• Introduction to Case Management
  • The Healthcare System and Case Management Services
  • Reimbursement and Regulatory Issues in Case Management
  • Case Management Principles of Quality and Standards of Practice

Discussion has ensued with surrounding employers regarding interest in the program. Potential options suggested included, as the market suggested, since there are selected certificate programs already included in some employer programs eligible for tuition reimbursement, that this program might be placed into consideration with the new budget year. Candidates for positions might be hired and required to take the program and complete it within a designated period of time. Outcomes would be agreed upon regarding return on investment.

Although the most recent role and function study has been repeated by the Commission, and full results have not yet been published, results indicate that case managers continue to practice in diverse fields and indicate the most important aspects of their jobs remain:

  • Ensuring appropriate care
  • Educating and empowering clients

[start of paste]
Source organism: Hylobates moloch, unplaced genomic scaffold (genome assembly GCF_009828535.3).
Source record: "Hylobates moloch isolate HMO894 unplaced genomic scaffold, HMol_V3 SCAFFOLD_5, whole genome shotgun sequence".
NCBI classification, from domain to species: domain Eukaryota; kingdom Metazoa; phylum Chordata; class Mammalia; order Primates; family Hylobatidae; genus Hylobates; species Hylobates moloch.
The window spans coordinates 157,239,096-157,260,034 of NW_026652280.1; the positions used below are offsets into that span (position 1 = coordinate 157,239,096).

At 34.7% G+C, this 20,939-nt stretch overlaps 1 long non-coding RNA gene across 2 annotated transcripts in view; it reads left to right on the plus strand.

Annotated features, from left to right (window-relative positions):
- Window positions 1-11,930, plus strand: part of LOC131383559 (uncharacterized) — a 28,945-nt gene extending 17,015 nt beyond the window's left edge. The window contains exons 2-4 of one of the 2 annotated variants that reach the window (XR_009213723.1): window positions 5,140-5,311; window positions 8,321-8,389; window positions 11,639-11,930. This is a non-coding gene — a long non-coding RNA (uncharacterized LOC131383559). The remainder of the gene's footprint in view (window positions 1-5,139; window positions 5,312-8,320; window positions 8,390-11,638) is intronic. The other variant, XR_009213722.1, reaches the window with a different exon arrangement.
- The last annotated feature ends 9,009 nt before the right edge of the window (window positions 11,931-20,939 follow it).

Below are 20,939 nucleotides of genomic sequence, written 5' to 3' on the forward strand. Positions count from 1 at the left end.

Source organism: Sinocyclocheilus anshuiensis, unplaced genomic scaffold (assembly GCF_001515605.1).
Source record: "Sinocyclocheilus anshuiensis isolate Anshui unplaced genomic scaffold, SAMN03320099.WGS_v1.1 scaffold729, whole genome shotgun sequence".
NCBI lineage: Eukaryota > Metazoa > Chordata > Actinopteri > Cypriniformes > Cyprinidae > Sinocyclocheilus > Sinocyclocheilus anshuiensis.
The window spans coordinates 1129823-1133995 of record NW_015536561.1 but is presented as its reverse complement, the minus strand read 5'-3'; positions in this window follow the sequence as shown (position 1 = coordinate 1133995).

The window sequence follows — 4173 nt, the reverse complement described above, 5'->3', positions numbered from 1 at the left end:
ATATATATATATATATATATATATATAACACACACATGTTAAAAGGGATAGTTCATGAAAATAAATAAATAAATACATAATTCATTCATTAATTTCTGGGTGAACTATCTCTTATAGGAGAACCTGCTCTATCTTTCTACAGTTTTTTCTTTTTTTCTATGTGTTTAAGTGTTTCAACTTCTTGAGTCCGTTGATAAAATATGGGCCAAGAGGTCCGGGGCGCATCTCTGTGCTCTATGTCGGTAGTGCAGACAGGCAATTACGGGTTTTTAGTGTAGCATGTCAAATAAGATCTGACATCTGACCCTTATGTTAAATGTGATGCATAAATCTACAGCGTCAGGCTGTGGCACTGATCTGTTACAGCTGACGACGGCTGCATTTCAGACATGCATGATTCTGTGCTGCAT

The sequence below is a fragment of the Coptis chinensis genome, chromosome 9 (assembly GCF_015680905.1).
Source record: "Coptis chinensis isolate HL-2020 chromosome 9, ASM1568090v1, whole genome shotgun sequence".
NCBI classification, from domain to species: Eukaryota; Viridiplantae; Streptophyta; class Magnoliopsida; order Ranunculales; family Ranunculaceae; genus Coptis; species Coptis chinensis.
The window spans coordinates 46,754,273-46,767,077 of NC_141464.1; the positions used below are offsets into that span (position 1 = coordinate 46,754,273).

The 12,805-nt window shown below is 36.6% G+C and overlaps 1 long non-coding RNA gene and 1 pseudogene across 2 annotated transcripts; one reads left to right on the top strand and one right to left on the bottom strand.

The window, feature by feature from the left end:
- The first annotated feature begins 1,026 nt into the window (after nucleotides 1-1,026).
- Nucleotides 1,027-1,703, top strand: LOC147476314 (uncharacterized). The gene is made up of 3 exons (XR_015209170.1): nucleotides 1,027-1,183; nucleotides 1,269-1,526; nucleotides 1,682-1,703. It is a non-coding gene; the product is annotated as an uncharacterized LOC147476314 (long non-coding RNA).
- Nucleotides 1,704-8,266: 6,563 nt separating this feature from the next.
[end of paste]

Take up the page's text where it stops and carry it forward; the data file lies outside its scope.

• Coordinating care
  • Helping clients identify issues and set goals
  • Helping clients move from one care setting to the next

The Commission remains committed to workforce development and indicates also an interest in “seeking Partners in Excellence to drive and encourage certification as a career pathway” (CCMC.org). The Case Management Society of America (CMSA) “facilitates the growth and development of professional case managers across the full health care continuum, promoting high quality, ethical practice benefitting patients and their families” (CMSA.org). In this time, case managers will build upon their knowledge and experience gained and provide the highest level of care and service to the populations they serve. Looking to the future, let us explore collaboratively effective means of preparing gifted professionals for the practice, who subsequently seek certification as case managers.

joan sevy majers

Joan Sevy Majers, DNP, RN, FACHE, CENP, CCM, recently recertified as a CCM and is also certified in executive nursing practice. She is a fellow in the American College of Healthcare Executives. Joan has served as director of case management and chief nursing officer in a variety of settings. She earned her diploma from Bellevue School of Nursing; BSN from Hunter College; MSN from THE Ohio State University and DNP from Wright State University. She is currently assistant professor at the University of Cincinnati College of Nursing, teaching leadership and management at the graduate level and preparing a case management certificate program.